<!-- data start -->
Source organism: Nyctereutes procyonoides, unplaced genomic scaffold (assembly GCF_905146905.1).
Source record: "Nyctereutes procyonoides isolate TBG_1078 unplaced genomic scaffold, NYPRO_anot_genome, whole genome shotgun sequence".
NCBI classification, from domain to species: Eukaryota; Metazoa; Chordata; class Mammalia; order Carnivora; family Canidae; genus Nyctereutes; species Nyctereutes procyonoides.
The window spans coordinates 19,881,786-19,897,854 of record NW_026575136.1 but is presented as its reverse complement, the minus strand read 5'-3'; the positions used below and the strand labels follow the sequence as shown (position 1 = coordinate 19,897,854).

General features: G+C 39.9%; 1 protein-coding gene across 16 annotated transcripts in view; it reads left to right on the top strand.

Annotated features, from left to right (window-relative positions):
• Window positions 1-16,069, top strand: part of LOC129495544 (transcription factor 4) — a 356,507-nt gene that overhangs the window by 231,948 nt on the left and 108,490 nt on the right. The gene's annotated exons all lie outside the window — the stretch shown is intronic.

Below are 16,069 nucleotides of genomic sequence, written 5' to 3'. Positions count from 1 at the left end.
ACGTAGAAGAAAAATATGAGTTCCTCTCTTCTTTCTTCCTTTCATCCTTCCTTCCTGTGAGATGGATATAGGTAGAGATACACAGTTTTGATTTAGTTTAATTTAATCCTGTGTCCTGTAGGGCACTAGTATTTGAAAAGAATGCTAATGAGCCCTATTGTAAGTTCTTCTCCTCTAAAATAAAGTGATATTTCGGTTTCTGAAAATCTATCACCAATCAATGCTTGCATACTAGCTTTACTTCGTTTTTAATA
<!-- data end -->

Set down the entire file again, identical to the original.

Source organism: Nyctereutes procyonoides, unplaced genomic scaffold (assembly GCF_905146905.1).
Source record: "Nyctereutes procyonoides isolate TBG_1078 unplaced genomic scaffold, NYPRO_anot_genome, whole genome shotgun sequence".
NCBI classification, from domain to species: Eukaryota; Metazoa; Chordata; class Mammalia; order Carnivora; family Canidae; genus Nyctereutes; species Nyctereutes procyonoides.
The window spans coordinates 19,881,786-19,897,854 of record NW_026575136.1 but is presented as its reverse complement, the minus strand read 5'-3'; the positions used below and the strand labels follow the sequence as shown (position 1 = coordinate 19,897,854).

General features: G+C 39.9%; 1 protein-coding gene across 16 annotated transcripts in view; it reads left to right on the top strand.

Annotated features, from left to right (window-relative positions):
• Window positions 1-16,069, top strand: part of LOC129495544 (transcription factor 4) — a 356,507-nt gene that overhangs the window by 231,948 nt on the left and 108,490 nt on the right. The gene's annotated exons all lie outside the window — the stretch shown is intronic.

Below are 16,069 nucleotides of genomic sequence, written 5' to 3'. Positions count from 1 at the left end.
ACGTAGAAGAAAAATATGAGTTCCTCTCTTCTTTCTTCCTTTCATCCTTCCTTCCTGTGAGATGGATATAGGTAGAGATACACAGTTTTGATTTAGTTTAATTTAATCCTGTGTCCTGTAGGGCACTAGTATTTGAAAAGAATGCTAATGAGCCCTATTGTAAGTTCTTCTCCTCTAAAATAAAGTGATATTTCGGTTTCTGAAAATCTATCACCAATCAATGCTTGCATACTAGCTTTACTTCGTTTTTAATA